Monday, April 25, 2011
Refuting Republicanism in Christianity Part I
To take the less sacred first, we shall start with the historical arguments. Among Orthodox Christians I have yet to find any who advocate republicanism from a religious standpoint (which is to the credit of the Orthodox). When it comes to Catholics and Protestants usually there is some historical prejudice that comes in to play. Most Catholic republicans who are serious Catholics, certainly in the English-speaking world, have obvious political prejudices for making them want to believe that Christianity is inherently republican. In places like North America or Australia this usually goes back to the plight of the Irish Catholics at the hands of the English and later British. The British monarchy is officially, legally and emphatically Protestant and anti-Catholic, they associate the monarchy of Britain with monarchy in general and therefore they condemn all monarchy as Protestant and evil and republicanism as good and Catholic -because the Irish Catholics founded a republic.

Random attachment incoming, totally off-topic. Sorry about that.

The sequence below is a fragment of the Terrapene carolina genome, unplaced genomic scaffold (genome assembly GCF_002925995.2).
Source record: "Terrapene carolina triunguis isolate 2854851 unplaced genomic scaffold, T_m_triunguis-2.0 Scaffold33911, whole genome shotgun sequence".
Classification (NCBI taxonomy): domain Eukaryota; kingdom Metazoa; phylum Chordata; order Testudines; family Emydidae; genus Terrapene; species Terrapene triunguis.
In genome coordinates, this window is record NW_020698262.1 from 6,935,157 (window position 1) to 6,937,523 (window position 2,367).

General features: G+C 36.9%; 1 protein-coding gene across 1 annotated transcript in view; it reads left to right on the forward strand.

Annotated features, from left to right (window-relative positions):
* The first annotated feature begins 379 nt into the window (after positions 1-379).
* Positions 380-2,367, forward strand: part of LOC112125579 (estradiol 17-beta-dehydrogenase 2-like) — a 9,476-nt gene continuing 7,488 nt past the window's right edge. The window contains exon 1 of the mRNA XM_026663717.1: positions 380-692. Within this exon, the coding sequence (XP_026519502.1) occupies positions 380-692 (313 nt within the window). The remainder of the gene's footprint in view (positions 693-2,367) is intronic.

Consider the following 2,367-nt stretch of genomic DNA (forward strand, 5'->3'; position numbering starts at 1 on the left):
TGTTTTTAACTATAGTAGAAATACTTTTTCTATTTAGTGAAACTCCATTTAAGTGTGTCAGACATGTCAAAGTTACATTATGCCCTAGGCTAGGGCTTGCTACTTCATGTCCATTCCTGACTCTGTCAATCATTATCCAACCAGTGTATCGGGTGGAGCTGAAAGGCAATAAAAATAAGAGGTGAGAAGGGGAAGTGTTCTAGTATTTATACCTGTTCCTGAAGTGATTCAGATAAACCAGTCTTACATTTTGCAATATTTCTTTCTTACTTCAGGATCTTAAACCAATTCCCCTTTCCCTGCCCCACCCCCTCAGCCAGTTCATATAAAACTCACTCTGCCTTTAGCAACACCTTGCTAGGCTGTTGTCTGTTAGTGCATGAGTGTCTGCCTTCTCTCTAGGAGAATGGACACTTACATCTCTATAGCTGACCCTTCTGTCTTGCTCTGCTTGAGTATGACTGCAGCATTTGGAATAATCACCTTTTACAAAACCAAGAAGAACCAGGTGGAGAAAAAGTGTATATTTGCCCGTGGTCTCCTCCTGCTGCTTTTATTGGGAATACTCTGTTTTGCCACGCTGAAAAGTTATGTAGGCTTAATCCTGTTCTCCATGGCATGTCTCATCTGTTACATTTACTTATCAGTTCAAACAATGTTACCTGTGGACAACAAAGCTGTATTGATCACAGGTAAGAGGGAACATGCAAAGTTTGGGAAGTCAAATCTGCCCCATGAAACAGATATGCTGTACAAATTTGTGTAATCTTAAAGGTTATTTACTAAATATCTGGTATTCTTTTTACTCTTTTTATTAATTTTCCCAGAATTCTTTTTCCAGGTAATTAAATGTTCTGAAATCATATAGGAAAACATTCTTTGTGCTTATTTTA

Obviously, such a simplistic viewpoint does not take a great deal of effort to refute. In the first place, when England first became involved in Ireland both countries were Catholic. In the second place, the worst atrocities ever carried out against the Irish were done when Britain was a republic (the Irish had supported the King believe it or not) and the original Irish rebels did not fight for republicanism but for a different (and Catholic) monarch. Furthermore, the original Irish republicans were following the example of the French Revolution, which was their inspiration, which was violently anti-Catholic. It may also surprise some to know that many if not most of the original Irish nationalists were Protestants or simply irreligious men when not. Robert Emmet, Wolfe Tone, the founders of the United Irishmen and Young Ireland and many other groups that later evolved into the IRA were Protestants. On the other hand, Dan O’Connell, an Irish Catholic and a nationalist, was horrified by the revolutionary French republic and advocated only a repeal of the Act of Union and political independence for Ireland and not the overthrow of the monarchy. The sectarian conflicts as we know them did not come until much later, mostly in the north and then mostly led by members of the IRA who were often socialists, communists and not in any sense good Catholics.